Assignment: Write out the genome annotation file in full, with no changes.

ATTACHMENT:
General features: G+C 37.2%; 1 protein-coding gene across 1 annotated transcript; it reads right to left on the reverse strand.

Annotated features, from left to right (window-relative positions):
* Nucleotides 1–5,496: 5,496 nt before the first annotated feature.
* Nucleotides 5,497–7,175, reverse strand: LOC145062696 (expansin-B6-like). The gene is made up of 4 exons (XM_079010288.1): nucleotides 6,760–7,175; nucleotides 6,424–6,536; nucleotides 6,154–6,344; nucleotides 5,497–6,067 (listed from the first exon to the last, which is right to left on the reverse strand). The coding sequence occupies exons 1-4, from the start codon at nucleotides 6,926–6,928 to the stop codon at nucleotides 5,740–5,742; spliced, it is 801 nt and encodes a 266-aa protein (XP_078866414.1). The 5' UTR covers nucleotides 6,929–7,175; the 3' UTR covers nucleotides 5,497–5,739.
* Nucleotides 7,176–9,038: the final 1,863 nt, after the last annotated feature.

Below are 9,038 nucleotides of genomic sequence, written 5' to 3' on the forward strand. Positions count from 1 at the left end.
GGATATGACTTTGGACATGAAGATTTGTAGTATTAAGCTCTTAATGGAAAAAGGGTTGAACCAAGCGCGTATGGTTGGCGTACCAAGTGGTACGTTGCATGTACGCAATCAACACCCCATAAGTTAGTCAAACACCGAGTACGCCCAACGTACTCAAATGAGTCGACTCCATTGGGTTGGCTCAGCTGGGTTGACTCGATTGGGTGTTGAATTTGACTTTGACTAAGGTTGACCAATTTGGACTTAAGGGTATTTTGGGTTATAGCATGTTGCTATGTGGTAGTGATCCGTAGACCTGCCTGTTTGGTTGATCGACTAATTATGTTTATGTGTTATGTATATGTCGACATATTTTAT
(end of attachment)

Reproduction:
General features: G+C 37.2%; 1 protein-coding gene across 1 annotated transcript; it reads right to left on the reverse strand.

Annotated features, from left to right (window-relative positions):
* Nucleotides 1–5,496: 5,496 nt before the first annotated feature.
* Nucleotides 5,497–7,175, reverse strand: LOC145062696 (expansin-B6-like). The gene is made up of 4 exons (XM_079010288.1): nucleotides 6,760–7,175; nucleotides 6,424–6,536; nucleotides 6,154–6,344; nucleotides 5,497–6,067 (listed from the first exon to the last, which is right to left on the reverse strand). The coding sequence occupies exons 1-4, from the start codon at nucleotides 6,926–6,928 to the stop codon at nucleotides 5,740–5,742; spliced, it is 801 nt and encodes a 266-aa protein (XP_078866414.1). The 5' UTR covers nucleotides 6,929–7,175; the 3' UTR covers nucleotides 5,497–5,739.
* Nucleotides 7,176–9,038: the final 1,863 nt, after the last annotated feature.

Below are 9,038 nucleotides of genomic sequence, written 5' to 3' on the forward strand. Positions count from 1 at the left end.
GGATATGACTTTGGACATGAAGATTTGTAGTATTAAGCTCTTAATGGAAAAAGGGTTGAACCAAGCGCGTATGGTTGGCGTACCAAGTGGTACGTTGCATGTACGCAATCAACACCCCATAAGTTAGTCAAACACCGAGTACGCCCAACGTACTCAAATGAGTCGACTCCATTGGGTTGGCTCAGCTGGGTTGACTCGATTGGGTGTTGAATTTGACTTTGACTAAGGTTGACCAATTTGGACTTAAGGGTATTTTGGGTTATAGCATGTTGCTATGTGGTAGTGATCCGTAGACCTGCCTGTTTGGTTGATCGACTAATTATGTTTATGTGTTATGTATATGTCGACATATTTTAT